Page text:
Everytime a company does this, they throw away 90% of the value of
Scrum, while telling themselves that they've only lost about 10% of
This is such a big issue it is specifically referenced in the core
Scrum texts - and yet people still do it. Sigh.
> blogging - basically had a page with "things I did", "things I will
> do", and "roadblocks"... we tried to do this weekly, it didn't always
> work out, but it can be somewhat useful - I could see it being more
> useful if it was more like a social network so you could actually see
> updates from your colleagues on roadblocks in realtime.
We did this over IM, every day, before I learnt about Scrum. It worked
very well that way. Of course, people in different timezones would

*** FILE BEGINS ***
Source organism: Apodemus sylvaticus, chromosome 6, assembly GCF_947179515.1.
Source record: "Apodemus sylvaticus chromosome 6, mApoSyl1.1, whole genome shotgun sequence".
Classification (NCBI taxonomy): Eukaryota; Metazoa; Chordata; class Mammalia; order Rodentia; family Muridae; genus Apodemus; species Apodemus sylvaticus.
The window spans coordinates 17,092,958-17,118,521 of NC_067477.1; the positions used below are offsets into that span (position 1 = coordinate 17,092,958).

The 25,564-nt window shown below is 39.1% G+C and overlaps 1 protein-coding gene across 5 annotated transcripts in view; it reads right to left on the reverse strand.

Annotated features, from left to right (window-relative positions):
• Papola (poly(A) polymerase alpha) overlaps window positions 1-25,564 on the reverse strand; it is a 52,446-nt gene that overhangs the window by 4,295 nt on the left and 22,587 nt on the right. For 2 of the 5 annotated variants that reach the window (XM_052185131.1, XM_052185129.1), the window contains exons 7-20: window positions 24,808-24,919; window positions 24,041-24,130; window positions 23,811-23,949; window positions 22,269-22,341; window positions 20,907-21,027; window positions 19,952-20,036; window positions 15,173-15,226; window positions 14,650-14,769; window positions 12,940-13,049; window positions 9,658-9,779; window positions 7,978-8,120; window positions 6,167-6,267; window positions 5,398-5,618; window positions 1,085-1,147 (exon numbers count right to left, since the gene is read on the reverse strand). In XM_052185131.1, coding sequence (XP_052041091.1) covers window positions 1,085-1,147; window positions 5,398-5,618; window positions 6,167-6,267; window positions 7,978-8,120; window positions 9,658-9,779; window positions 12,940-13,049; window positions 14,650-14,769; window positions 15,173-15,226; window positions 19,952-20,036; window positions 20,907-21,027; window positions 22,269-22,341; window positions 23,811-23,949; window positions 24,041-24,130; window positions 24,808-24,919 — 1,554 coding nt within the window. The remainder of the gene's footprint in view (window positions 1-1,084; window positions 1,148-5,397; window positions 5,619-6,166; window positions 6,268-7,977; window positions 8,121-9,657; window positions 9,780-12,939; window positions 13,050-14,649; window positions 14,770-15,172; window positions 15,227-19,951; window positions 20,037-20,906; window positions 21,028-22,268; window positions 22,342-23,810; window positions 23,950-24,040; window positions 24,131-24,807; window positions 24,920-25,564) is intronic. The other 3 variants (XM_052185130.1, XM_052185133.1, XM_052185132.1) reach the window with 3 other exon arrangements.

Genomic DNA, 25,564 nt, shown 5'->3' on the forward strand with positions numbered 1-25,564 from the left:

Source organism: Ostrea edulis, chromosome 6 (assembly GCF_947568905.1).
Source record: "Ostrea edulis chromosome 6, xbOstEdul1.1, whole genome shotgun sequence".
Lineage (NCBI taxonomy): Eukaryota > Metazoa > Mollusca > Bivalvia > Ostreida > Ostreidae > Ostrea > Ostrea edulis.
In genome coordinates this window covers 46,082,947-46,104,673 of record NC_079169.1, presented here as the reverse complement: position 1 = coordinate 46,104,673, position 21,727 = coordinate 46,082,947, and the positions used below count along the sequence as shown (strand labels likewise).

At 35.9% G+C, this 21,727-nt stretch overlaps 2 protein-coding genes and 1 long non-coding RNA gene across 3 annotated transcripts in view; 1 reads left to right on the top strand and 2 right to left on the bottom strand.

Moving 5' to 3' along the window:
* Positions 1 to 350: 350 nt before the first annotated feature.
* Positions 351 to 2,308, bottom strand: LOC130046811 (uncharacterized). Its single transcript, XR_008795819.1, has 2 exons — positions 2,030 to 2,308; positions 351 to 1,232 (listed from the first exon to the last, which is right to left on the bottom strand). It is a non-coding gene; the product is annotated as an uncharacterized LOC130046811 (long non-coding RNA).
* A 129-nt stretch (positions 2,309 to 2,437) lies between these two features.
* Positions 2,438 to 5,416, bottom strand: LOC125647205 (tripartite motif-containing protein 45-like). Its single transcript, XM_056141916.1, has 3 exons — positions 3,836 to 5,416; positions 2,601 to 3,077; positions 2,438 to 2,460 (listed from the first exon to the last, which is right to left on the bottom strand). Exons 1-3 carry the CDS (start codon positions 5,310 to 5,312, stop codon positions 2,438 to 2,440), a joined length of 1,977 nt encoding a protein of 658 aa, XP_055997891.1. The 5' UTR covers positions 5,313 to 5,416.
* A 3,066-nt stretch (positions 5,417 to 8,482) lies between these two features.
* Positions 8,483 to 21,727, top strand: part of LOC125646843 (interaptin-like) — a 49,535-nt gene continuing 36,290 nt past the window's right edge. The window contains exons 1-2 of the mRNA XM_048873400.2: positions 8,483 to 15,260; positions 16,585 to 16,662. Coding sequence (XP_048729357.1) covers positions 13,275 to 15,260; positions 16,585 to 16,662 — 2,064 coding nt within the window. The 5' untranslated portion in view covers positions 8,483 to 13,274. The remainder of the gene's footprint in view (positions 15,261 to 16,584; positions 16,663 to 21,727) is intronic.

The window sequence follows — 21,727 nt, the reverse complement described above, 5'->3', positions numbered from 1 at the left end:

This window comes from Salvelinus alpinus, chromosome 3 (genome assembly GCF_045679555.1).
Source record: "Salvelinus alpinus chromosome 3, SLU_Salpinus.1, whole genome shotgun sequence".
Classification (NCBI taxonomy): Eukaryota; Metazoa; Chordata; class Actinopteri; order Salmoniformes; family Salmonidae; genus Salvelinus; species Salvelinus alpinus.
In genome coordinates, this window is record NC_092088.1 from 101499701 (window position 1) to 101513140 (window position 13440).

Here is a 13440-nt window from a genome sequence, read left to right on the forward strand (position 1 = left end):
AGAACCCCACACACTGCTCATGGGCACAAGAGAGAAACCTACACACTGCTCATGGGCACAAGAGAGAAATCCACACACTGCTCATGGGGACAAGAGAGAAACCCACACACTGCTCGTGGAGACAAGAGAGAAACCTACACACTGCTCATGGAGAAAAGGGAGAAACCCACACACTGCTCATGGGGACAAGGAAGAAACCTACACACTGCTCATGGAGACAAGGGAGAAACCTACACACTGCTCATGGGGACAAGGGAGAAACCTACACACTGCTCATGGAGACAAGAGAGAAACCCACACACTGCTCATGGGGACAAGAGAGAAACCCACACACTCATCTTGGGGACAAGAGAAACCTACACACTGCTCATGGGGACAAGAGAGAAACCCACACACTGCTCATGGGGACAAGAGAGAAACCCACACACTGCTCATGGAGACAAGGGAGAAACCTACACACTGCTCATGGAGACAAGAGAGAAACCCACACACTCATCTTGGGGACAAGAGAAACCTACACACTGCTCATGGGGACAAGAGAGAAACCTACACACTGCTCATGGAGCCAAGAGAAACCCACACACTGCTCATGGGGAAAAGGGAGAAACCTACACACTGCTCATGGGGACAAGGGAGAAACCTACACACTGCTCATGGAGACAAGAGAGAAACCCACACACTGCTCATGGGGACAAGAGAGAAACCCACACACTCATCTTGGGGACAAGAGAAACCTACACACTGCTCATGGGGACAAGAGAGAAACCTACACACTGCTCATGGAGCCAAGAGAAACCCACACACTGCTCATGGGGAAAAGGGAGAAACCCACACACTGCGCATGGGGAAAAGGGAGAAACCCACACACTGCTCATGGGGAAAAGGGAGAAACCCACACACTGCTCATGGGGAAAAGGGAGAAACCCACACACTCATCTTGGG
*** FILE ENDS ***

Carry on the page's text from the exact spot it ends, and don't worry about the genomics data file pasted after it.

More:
drop theirs into the DailyScrum IM window when they woke up. It was an
excellent way both to announce their online presence / availability
for work issues, and to contribute to the dailyscrum (-style meeting,
since - as noted - we weren't aware of scrum at the time)
> you know of? Just seems like it could be useful... I don't necessarily
> want blogs, but tweets would be nice ;)
I think a lot of the things that people try to do with blogs could be
better replaced by private tweets.
However, even tweets throw away a lot of value and ease of use
(browsing archives, length of messages, etc), so I'd personally start
with IM and master that first, and then be cautious about branching
You can do all that with any modern IM system too.
But in addition you get:
- much better GUI
- much higher acceptance rate with users
- much better protocols (e.g. skype with built-in 256-bit encryption)
- much richer value-adds (again e.g. skype you can switch to voice or
video at any time, and then drop back to text - although I've never
done a multi-person video call on skype, never quite needed *that*)